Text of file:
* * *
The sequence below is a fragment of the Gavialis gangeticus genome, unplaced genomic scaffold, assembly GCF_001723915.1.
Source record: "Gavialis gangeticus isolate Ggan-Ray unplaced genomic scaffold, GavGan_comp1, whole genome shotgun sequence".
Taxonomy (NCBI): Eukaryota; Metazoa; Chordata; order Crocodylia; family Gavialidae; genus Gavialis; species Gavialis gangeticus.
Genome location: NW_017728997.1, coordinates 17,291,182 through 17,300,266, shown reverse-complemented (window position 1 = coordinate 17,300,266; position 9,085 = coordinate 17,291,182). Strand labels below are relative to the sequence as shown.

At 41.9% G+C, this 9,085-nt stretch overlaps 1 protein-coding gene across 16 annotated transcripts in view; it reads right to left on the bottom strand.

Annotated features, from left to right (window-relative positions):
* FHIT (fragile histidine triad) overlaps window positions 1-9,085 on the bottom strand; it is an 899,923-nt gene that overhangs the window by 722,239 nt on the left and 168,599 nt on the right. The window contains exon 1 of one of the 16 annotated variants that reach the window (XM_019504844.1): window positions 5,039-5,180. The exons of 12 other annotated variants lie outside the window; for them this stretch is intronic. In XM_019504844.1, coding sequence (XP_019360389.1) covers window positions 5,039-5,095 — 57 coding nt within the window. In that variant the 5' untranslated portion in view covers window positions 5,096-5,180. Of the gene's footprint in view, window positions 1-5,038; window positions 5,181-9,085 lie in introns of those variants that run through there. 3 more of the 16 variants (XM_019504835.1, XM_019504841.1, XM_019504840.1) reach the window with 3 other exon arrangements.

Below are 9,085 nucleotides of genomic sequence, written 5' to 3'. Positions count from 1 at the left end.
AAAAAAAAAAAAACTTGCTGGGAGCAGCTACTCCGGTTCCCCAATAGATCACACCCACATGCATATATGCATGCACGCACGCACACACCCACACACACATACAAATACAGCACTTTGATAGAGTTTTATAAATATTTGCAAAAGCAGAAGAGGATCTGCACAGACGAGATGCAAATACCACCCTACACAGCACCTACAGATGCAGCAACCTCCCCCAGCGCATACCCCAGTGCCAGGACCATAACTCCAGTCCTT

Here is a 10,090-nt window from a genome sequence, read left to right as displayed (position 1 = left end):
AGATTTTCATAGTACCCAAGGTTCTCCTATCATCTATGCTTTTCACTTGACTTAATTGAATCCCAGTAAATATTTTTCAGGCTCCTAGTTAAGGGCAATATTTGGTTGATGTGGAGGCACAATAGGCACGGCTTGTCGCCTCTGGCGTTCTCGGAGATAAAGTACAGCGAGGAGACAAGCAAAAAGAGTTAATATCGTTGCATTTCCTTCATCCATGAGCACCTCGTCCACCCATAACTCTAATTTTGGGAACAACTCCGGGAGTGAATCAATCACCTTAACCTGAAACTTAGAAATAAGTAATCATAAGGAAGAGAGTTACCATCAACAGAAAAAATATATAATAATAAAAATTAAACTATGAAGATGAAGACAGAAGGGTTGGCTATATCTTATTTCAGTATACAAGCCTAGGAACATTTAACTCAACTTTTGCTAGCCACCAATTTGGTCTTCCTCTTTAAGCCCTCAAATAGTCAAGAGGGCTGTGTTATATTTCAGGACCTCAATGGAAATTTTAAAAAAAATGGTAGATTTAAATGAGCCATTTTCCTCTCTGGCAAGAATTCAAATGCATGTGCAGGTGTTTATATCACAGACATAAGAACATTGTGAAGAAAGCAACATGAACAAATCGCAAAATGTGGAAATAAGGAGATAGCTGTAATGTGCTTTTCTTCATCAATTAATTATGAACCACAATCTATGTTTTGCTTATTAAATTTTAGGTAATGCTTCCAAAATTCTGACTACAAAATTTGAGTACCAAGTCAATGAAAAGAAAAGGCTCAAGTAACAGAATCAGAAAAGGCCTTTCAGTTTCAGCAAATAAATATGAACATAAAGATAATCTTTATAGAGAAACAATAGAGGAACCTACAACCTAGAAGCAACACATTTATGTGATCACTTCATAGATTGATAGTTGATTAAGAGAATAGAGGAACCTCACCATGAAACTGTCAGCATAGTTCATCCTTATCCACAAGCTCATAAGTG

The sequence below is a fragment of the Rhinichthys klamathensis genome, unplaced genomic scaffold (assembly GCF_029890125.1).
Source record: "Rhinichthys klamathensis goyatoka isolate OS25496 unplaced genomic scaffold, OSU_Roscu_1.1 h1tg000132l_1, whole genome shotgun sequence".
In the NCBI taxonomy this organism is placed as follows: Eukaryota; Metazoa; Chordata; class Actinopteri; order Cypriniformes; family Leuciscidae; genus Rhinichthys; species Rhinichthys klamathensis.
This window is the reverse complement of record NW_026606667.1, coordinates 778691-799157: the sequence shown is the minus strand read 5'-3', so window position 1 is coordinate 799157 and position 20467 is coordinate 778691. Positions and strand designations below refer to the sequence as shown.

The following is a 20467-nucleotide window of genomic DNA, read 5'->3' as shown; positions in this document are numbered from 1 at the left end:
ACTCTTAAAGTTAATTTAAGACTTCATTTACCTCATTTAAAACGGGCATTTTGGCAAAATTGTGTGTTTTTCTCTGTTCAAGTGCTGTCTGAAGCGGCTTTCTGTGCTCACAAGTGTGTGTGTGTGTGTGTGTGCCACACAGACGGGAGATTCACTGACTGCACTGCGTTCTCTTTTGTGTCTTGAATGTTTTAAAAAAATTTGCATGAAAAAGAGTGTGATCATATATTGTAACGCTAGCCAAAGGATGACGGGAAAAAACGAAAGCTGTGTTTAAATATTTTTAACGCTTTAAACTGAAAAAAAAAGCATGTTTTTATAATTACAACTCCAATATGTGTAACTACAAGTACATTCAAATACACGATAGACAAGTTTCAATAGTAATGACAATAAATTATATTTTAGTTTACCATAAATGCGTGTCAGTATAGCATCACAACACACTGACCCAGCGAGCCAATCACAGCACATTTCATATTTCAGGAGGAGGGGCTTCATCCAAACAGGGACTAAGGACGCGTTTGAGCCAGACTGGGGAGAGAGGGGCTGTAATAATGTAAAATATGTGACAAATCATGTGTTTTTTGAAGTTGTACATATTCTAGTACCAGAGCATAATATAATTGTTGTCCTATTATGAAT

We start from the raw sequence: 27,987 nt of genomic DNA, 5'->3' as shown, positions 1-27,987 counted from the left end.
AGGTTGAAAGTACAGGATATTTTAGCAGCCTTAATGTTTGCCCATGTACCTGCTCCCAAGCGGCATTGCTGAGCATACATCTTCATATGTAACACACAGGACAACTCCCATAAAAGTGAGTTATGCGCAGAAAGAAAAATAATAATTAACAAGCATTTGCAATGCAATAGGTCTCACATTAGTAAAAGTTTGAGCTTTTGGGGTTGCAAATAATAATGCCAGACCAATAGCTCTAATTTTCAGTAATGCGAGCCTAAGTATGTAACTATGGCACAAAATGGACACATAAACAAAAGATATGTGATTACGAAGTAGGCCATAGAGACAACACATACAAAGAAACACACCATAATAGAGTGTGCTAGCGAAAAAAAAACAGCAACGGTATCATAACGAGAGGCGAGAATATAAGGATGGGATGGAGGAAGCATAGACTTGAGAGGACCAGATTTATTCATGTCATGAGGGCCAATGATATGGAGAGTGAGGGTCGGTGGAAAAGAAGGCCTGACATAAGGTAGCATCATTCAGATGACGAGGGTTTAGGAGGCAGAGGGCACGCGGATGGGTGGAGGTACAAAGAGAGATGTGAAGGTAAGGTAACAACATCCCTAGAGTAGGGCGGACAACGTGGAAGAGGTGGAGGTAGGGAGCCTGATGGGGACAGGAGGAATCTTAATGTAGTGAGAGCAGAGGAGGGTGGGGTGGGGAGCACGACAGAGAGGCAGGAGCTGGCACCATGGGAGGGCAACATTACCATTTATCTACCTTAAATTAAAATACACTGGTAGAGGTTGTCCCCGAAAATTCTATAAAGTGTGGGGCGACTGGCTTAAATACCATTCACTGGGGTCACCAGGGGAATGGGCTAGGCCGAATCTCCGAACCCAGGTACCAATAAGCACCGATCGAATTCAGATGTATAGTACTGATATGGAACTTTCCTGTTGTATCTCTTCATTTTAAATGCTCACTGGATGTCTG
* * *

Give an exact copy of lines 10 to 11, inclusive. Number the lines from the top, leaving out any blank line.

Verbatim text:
Here is a 10,090-nt window from a genome sequence, read left to right as displayed (position 1 = left end):
AGATTTTCATAGTACCCAAGGTTCTCCTATCATCTATGCTTTTCACTTGACTTAATTGAATCCCAGTAAATATTTTTCAGGCTCCTAGTTAAGGGCAATATTTGGTTGATGTGGAGGCACAATAGGCACGGCTTGTCGCCTCTGGCGTTCTCGGAGATAAAGTACAGCGAGGAGACAAGCAAAAAGAGTTAATATCGTTGCATTTCCTTCATCCATGAGCACCTCGTCCACCCATAACTCTAATTTTGGGAACAACTCCGGGAGTGAATCAATCACCTTAACCTGAAACTTAGAAATAAGTAATCATAAGGAAGAGAGTTACCATCAACAGAAAAAATATATAATAATAAAAATTAAACTATGAAGATGAAGACAGAAGGGTTGGCTATATCTTATTTCAGTATACAAGCCTAGGAACATTTAACTCAACTTTTGCTAGCCACCAATTTGGTCTTCCTCTTTAAGCCCTCAAATAGTCAAGAGGGCTGTGTTATATTTCAGGACCTCAATGGAAATTTTAAAAAAAATGGTAGATTTAAATGAGCCATTTTCCTCTCTGGCAAGAATTCAAATGCATGTGCAGGTGTTTATATCACAGACATAAGAACATTGTGAAGAAAGCAACATGAACAAATCGCAAAATGTGGAAATAAGGAGATAGCTGTAATGTGCTTTTCTTCATCAATTAATTATGAACCACAATCTATGTTTTGCTTATTAAATTTTAGGTAATGCTTCCAAAATTCTGACTACAAAATTTGAGTACCAAGTCAATGAAAAGAAAAGGCTCAAGTAACAGAATCAGAAAAGGCCTTTCAGTTTCAGCAAATAAATATGAACATAAAGATAATCTTTATAGAGAAACAATAGAGGAACCTACAACCTAGAAGCAACACATTTATGTGATCACTTCATAGATTGATAGTTGATTAAGAGAATAGAGGAACCTCACCATGAAACTGTCAGCATAGTTCATCCTTATCCACAAGCTCATAAGTG